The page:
So what explains their appeal?
“I like them because they express such positive values,” said Jia Su, a 24-year-old advertising worker in Beijing. She has followed the group since she was a university student and now manages the Weibo account of a fan club for TFBoys. “They are nice, kind, hardworking. That’s what the Japanese and Korean boy bands don’t have.”
Unlike many teenage pop stars in Japan, South Korea and elsewhere, the members of TFBoys display no signs of youthful rebellion. They decidedly do not walk on the wild side. They sing of studying hard and serving the nation. The group’s music is cheerful with upbeat lyrics, and the boys’ appearance tends toward neat outfits and sweet smiles.
.. That wholesome schoolboy image has won TFBoys love not only from Chinese fans, but also from the government. They have twice been featured on the Chinese Lunar New Year television gala staged by CCTV, the state broadcaster.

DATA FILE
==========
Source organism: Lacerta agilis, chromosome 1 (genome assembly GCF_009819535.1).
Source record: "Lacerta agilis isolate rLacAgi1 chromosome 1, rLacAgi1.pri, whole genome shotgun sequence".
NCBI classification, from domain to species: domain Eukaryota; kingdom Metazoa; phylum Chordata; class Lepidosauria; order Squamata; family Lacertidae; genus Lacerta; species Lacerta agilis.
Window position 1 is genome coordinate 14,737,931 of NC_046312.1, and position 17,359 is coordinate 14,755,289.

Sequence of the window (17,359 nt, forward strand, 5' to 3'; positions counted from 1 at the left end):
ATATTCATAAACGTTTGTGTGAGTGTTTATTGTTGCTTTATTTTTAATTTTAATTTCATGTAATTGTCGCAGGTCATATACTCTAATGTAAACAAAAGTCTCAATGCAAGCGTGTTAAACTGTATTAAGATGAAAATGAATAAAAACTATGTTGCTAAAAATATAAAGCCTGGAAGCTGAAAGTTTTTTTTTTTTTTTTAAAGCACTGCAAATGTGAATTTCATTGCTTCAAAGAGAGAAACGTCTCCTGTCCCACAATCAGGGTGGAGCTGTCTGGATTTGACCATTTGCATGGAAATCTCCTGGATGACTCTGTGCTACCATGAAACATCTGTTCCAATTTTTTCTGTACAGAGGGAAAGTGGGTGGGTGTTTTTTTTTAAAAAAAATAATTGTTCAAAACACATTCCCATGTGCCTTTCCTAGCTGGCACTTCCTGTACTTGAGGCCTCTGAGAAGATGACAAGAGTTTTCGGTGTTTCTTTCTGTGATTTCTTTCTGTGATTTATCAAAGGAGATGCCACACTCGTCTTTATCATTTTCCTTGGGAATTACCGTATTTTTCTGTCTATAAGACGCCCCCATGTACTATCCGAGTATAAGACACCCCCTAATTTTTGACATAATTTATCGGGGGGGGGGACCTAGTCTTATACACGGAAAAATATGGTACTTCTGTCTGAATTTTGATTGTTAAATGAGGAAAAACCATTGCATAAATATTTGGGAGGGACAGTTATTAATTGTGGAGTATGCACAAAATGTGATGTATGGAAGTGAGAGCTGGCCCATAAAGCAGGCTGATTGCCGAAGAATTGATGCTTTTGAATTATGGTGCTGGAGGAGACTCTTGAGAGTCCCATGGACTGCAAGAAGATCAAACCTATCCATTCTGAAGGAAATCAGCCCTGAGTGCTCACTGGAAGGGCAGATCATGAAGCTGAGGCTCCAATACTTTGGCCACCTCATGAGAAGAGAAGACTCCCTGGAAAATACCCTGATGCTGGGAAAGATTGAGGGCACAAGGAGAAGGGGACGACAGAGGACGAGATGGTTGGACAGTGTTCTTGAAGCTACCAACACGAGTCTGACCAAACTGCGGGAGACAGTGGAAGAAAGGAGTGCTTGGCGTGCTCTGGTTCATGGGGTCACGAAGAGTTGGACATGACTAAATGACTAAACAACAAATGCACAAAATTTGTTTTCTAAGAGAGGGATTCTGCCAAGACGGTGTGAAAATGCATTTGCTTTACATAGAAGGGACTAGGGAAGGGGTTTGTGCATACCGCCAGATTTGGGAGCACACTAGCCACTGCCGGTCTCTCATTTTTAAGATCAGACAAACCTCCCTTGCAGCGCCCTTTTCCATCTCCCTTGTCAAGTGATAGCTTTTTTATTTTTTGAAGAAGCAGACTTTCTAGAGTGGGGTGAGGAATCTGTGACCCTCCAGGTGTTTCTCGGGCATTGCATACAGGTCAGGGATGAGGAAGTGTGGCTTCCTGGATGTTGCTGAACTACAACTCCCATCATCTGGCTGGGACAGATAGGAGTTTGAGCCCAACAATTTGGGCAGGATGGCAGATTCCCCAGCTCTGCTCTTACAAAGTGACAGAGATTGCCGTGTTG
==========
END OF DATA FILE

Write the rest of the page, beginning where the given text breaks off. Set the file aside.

.. “One way the Chinese government controls the entertainment industry,” said Zhu Dake, a cultural critic at Tongji University in Shanghai, “is by honoring and financially rewarding those who, from the government’s perspective, are conveying positive values.”
In this case, “positive values” means not just traditional values such as filial piety, social harmony and hard work, but also deference to the party line.
.. Since South Korea agreed last year to allow the United States to install a missile defense system — called the Terminal High Altitude Area Defense, or Thaad — South Korean shows have been blocked from the Chinese internet, and South Korean singers and actors have been barred from Chinese television.
.. “No company can risk sponsoring a ‘bad boy’ band that might end up on the government’s blacklist,”
.. “Before the early 2000s, the mainland Chinese entertainment industry was dominated by Hong Kong, Taiwan, Japan and South Korea. Celebrities from those places were regarded as true stars,” Mr. Zou said. “But it’s different now. We have the money, and the market. What’s more, entertainment companies have learned the key to producing successful idols.”
.. “There’s a Chinese saying: At the age of 3 you can already see what a man will be like when he is old.”